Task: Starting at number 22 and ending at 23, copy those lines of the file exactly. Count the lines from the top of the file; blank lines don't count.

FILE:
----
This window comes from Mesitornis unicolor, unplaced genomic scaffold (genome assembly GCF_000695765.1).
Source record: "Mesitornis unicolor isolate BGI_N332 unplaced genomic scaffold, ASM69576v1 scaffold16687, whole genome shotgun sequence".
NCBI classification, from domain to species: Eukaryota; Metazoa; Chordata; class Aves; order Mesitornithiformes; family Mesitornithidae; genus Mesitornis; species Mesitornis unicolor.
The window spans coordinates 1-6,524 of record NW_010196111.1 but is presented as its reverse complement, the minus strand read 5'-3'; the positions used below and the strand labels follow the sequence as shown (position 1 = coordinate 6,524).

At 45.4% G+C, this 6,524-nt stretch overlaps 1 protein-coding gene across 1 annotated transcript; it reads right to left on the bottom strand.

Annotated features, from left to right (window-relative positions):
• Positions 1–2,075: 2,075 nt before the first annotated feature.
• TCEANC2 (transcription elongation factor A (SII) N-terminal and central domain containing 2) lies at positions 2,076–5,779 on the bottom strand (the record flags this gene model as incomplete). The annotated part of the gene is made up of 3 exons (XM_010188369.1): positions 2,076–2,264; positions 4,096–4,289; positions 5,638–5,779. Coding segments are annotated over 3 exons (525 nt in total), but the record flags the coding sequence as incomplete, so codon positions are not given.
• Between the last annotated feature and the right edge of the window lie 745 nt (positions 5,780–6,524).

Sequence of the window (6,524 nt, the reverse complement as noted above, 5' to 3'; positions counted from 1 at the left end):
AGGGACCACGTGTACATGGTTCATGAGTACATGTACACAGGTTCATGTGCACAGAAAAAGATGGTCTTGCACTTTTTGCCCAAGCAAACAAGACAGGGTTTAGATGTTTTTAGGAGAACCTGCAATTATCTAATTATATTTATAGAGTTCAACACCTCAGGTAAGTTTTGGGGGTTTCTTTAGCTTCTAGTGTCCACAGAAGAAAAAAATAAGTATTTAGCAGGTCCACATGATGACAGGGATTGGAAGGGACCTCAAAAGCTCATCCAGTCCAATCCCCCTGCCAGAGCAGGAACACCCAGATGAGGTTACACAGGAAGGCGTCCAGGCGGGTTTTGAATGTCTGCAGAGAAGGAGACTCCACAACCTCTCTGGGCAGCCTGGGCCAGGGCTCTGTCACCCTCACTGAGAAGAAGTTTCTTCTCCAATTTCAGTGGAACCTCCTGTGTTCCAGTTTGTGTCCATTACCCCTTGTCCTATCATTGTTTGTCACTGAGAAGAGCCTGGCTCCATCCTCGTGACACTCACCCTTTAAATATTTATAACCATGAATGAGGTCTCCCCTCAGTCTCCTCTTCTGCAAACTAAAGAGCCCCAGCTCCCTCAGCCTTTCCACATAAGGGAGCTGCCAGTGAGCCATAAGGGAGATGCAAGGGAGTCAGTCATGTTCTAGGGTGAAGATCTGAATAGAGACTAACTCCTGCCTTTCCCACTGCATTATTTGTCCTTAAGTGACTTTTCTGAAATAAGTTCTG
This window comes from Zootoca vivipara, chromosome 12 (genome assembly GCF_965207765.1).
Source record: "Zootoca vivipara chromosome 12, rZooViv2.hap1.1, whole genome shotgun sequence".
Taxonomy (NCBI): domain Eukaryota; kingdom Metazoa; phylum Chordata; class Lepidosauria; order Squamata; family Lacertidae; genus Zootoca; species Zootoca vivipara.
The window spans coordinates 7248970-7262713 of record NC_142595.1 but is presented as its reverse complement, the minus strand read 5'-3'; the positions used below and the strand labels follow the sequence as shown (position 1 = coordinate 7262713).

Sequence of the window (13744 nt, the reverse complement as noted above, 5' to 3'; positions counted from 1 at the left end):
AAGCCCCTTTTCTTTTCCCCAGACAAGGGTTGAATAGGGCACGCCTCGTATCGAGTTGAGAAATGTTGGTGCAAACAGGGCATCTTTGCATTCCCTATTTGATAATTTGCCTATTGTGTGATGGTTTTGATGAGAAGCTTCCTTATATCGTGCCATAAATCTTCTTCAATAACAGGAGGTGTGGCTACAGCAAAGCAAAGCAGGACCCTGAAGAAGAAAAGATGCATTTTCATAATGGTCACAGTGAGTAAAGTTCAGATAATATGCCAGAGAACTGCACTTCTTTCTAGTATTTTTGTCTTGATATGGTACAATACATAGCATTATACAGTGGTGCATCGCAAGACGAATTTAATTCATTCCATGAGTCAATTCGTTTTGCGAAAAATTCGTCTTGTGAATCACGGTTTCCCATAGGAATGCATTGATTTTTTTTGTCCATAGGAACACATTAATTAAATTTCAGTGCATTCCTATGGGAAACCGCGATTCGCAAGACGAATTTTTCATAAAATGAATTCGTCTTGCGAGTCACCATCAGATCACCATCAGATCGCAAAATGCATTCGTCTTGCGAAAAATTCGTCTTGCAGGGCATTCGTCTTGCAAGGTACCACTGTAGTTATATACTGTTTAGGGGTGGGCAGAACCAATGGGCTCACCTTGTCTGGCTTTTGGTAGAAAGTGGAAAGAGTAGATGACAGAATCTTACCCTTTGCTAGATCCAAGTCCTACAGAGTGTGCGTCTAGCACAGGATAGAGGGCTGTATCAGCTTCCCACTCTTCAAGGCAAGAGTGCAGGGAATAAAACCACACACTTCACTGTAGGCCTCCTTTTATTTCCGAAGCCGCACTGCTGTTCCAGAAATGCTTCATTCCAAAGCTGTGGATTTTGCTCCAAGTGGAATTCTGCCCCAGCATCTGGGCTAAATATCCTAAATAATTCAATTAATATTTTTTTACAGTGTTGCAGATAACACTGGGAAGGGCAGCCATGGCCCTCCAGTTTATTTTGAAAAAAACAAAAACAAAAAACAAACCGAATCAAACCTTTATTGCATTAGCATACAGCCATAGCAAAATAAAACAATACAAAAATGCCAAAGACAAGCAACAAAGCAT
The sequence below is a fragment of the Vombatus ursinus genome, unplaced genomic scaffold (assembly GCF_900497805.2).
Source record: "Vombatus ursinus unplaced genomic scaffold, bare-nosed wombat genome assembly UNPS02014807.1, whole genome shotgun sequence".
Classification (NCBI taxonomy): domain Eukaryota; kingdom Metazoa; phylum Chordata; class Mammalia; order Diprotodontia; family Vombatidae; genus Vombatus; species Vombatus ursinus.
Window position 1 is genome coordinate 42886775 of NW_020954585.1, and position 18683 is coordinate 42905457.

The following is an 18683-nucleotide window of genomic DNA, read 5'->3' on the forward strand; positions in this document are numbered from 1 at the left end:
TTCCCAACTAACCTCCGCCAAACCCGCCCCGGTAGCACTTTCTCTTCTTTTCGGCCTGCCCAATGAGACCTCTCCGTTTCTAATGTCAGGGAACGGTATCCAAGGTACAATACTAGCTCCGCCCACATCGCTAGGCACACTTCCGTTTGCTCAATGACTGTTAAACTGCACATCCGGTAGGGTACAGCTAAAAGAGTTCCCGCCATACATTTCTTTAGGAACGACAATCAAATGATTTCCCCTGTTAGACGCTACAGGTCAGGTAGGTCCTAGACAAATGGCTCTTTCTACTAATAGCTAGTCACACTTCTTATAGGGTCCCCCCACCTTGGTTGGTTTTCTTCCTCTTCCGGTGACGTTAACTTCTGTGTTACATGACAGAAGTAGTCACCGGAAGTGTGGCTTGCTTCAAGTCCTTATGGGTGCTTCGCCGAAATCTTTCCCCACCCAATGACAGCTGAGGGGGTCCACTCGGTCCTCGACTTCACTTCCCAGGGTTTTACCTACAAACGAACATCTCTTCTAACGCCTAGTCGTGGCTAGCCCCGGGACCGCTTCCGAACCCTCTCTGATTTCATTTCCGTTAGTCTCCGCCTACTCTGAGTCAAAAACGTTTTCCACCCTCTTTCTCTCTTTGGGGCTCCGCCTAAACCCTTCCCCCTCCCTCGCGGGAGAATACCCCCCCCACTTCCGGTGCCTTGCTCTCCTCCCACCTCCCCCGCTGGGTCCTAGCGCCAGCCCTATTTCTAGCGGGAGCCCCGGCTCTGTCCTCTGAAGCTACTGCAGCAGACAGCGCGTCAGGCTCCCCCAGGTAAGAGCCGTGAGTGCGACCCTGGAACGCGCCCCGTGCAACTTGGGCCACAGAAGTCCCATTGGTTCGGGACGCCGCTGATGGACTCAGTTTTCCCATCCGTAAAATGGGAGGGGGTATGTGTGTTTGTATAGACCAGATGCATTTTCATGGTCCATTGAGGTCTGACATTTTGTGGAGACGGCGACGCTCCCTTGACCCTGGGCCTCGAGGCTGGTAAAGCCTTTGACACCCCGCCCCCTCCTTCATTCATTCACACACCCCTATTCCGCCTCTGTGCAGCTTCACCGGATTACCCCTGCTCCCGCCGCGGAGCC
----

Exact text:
The following is an 18683-nucleotide window of genomic DNA, read 5'->3' on the forward strand; positions in this document are numbered from 1 at the left end:
TTCCCAACTAACCTCCGCCAAACCCGCCCCGGTAGCACTTTCTCTTCTTTTCGGCCTGCCCAATGAGACCTCTCCGTTTCTAATGTCAGGGAACGGTATCCAAGGTACAATACTAGCTCCGCCCACATCGCTAGGCACACTTCCGTTTGCTCAATGACTGTTAAACTGCACATCCGGTAGGGTACAGCTAAAAGAGTTCCCGCCATACATTTCTTTAGGAACGACAATCAAATGATTTCCCCTGTTAGACGCTACAGGTCAGGTAGGTCCTAGACAAATGGCTCTTTCTACTAATAGCTAGTCACACTTCTTATAGGGTCCCCCCACCTTGGTTGGTTTTCTTCCTCTTCCGGTGACGTTAACTTCTGTGTTACATGACAGAAGTAGTCACCGGAAGTGTGGCTTGCTTCAAGTCCTTATGGGTGCTTCGCCGAAATCTTTCCCCACCCAATGACAGCTGAGGGGGTCCACTCGGTCCTCGACTTCACTTCCCAGGGTTTTACCTACAAACGAACATCTCTTCTAACGCCTAGTCGTGGCTAGCCCCGGGACCGCTTCCGAACCCTCTCTGATTTCATTTCCGTTAGTCTCCGCCTACTCTGAGTCAAAAACGTTTTCCACCCTCTTTCTCTCTTTGGGGCTCCGCCTAAACCCTTCCCCCTCCCTCGCGGGAGAATACCCCCCCCACTTCCGGTGCCTTGCTCTCCTCCCACCTCCCCCGCTGGGTCCTAGCGCCAGCCCTATTTCTAGCGGGAGCCCCGGCTCTGTCCTCTGAAGCTACTGCAGCAGACAGCGCGTCAGGCTCCCCCAGGTAAGAGCCGTGAGTGCGACCCTGGAACGCGCCCCGTGCAACTTGGGCCACAGAAGTCCCATTGGTTCGGGACGCCGCTGATGGACTCAGTTTTCCCATCCGTAAAATGGGAGGGGGTATGTGTGTTTGTATAGACCAGATGCATTTTCATGGTCCATTGAGGTCTGACATTTTGTGGAGACGGCGACGCTCCCTTGACCCTGGGCCTCGAGGCTGGTAAAGCCTTTGACACCCCGCCCCCTCCTTCATTCATTCACACACCCCTATTCCGCCTCTGTGCAGCTTCACCGGATTACCCCTGCTCCCGCCGCGGAGCC